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Meaning in Life and Mental Health Issues in Older Adults: A Meta-Analysis

Shu Nie1, Jiyoon Lim2, Xintian Xu3, Lei Zheng4, Yiqun Gan2,*

1 School of Public Management, Inner Mongolia University, Hohhot, 010021, China
2 School of Psychological and Cognitive Sciences and Beijing Key Laboratory of Behavior and Mental Health, Peking University, Beijing, 100091, China
3 The Third Hospital of Beijing Chaoyang District, Beijing, 100091, China
4 School of Economics and Management, Center for China Social Trust Research, and Institute of Psychological and Cognitive Sciences, Fuzhou University, Fuzhou, 350108, China

* Corresponding Author: Yiqun Gan. Email: email

International Journal of Mental Health Promotion 2023, 25(9), 971-984.


This study aims to be the first to use meta-analysis to explore the relationship between meaning in life (MIL) and mental health issues among older adults. A meta-analysis was conducted using six databases, resulting in 16 studies with 5,074 participants in total. The “metacor” and “forestplot” packages in R-Studio were used for data analysis. The total effect was calculated using a random-effects model, with I² = 86% in the heterogeneity test. The results showed a moderate negative correlation between MIL and mental health issues among older adults, with an average effect of −0.37. Five potential moderating variables were examined: the conceptualization of MIL (value vs. purpose), region (Asian vs. Western countries), residence status (community vs. nursing home vs. hospital), types of mental health issues, and evaluation methods (clinical vs. non-clinical). The first four had no significant moderating effect. The mean correlation coefficients between mental health issues and value/purpose were −0.49/−0.33; the mean correlation coefficients in Asian countries and Western countries were −0.48 and −0.34; the mean correlation coefficients among participants living in community/nursing home/mixed status were −0.33/−0.40/−0.40; the mean correlation coefficients between MIL and depression/others were −0.37/−0.35; however, the negative relationship between MIL and mental health issues was stronger when non-clinical evaluations (self-report only) were used. Specifically, the mean correlation coefficient for non-clinical evaluations was −0.42 and for clinical evaluations was −0.29. This study is the first meta-analysis to identify the negative correlation between older adults’ MIL and mental health issues. Significant moderating effects of evaluation methods were found.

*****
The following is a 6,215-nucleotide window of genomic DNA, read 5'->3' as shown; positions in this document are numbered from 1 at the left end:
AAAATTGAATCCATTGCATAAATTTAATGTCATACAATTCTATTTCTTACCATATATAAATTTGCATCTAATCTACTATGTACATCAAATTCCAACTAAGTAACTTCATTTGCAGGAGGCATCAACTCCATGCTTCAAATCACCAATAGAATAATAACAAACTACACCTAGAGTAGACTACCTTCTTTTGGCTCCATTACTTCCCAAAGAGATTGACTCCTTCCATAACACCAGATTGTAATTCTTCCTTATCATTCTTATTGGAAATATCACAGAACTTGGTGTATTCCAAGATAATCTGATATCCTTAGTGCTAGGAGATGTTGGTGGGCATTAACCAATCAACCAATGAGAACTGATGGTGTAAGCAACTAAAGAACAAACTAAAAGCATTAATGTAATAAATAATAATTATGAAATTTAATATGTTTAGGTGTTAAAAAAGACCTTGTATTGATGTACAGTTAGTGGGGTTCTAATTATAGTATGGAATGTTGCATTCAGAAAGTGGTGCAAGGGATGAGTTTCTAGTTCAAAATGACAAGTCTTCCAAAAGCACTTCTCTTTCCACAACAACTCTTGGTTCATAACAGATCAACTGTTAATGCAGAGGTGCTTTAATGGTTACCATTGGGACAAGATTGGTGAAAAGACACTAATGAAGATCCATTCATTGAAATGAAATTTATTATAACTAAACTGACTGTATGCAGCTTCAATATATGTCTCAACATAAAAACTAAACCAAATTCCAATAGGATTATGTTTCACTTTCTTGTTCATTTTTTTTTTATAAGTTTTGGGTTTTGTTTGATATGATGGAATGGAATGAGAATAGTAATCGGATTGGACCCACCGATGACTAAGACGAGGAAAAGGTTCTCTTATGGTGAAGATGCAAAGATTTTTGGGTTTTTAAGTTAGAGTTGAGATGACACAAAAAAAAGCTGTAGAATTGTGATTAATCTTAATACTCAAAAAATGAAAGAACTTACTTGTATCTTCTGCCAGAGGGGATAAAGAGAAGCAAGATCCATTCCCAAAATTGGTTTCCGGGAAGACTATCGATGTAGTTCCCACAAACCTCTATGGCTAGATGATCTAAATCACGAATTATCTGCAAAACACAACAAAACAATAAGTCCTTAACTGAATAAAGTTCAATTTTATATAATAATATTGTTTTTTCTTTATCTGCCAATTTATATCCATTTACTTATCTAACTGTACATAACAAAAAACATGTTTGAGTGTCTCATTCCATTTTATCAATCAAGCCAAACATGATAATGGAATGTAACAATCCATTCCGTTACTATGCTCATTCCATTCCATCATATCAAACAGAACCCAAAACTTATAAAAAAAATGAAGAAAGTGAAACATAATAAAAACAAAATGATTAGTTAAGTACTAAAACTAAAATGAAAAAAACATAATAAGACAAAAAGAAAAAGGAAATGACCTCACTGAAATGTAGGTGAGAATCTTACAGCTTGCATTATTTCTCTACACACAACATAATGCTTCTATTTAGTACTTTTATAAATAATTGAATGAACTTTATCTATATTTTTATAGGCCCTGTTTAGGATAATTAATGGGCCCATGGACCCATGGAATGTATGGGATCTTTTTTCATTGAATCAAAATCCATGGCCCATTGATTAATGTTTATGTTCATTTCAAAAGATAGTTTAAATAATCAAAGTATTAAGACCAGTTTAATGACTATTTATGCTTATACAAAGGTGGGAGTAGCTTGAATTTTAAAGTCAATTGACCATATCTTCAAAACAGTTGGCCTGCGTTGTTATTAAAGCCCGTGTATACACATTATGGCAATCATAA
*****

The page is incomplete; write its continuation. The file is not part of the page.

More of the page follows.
Cite This Article

Nie, S., Lim, J., Xu, X., Zheng, L., Gan, Y. (2023). Meaning in Life and Mental Health Issues in Older Adults: A Meta-Analysis. International Journal of Mental Health Promotion, 25(9), 971–984.

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